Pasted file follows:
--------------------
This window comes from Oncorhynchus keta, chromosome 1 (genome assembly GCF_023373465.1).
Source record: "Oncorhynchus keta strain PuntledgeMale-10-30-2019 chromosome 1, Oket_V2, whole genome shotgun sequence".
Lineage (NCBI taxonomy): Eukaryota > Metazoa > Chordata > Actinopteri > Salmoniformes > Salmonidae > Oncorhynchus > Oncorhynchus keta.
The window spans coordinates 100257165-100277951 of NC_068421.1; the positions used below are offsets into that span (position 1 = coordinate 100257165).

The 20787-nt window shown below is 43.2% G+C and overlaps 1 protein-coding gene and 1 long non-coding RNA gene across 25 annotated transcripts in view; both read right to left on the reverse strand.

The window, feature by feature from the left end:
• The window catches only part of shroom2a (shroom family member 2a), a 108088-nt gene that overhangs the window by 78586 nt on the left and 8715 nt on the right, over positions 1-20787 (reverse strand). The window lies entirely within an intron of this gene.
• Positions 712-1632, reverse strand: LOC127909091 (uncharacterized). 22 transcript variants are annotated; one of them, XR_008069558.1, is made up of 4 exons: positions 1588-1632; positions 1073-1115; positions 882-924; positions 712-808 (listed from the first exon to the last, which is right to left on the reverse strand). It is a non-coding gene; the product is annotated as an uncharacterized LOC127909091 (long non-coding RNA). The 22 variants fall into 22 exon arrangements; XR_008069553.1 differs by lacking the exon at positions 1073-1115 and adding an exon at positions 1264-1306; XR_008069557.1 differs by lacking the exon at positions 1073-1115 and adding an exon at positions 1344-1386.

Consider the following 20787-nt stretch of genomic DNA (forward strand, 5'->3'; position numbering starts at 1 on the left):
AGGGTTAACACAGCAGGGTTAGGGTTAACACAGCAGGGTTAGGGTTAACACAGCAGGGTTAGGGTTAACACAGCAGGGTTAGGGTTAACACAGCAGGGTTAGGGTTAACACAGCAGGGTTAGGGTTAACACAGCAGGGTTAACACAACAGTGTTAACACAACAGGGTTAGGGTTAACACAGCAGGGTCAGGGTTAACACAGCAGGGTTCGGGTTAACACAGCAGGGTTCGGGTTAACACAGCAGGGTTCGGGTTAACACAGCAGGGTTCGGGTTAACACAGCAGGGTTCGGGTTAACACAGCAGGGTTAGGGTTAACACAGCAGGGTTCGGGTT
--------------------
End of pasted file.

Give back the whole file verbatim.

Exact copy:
This window comes from Oncorhynchus keta, chromosome 1 (genome assembly GCF_023373465.1).
Source record: "Oncorhynchus keta strain PuntledgeMale-10-30-2019 chromosome 1, Oket_V2, whole genome shotgun sequence".
Lineage (NCBI taxonomy): Eukaryota > Metazoa > Chordata > Actinopteri > Salmoniformes > Salmonidae > Oncorhynchus > Oncorhynchus keta.
The window spans coordinates 100257165-100277951 of NC_068421.1; the positions used below are offsets into that span (position 1 = coordinate 100257165).

The 20787-nt window shown below is 43.2% G+C and overlaps 1 protein-coding gene and 1 long non-coding RNA gene across 25 annotated transcripts in view; both read right to left on the reverse strand.

The window, feature by feature from the left end:
• The window catches only part of shroom2a (shroom family member 2a), a 108088-nt gene that overhangs the window by 78586 nt on the left and 8715 nt on the right, over positions 1-20787 (reverse strand). The window lies entirely within an intron of this gene.
• Positions 712-1632, reverse strand: LOC127909091 (uncharacterized). 22 transcript variants are annotated; one of them, XR_008069558.1, is made up of 4 exons: positions 1588-1632; positions 1073-1115; positions 882-924; positions 712-808 (listed from the first exon to the last, which is right to left on the reverse strand). It is a non-coding gene; the product is annotated as an uncharacterized LOC127909091 (long non-coding RNA). The 22 variants fall into 22 exon arrangements; XR_008069553.1 differs by lacking the exon at positions 1073-1115 and adding an exon at positions 1264-1306; XR_008069557.1 differs by lacking the exon at positions 1073-1115 and adding an exon at positions 1344-1386.

Consider the following 20787-nt stretch of genomic DNA (forward strand, 5'->3'; position numbering starts at 1 on the left):
AGGGTTAACACAGCAGGGTTAGGGTTAACACAGCAGGGTTAGGGTTAACACAGCAGGGTTAGGGTTAACACAGCAGGGTTAGGGTTAACACAGCAGGGTTAGGGTTAACACAGCAGGGTTAGGGTTAACACAGCAGGGTTAACACAACAGTGTTAACACAACAGGGTTAGGGTTAACACAGCAGGGTCAGGGTTAACACAGCAGGGTTCGGGTTAACACAGCAGGGTTCGGGTTAACACAGCAGGGTTCGGGTTAACACAGCAGGGTTCGGGTTAACACAGCAGGGTTCGGGTTAACACAGCAGGGTTAGGGTTAACACAGCAGGGTTCGGGTT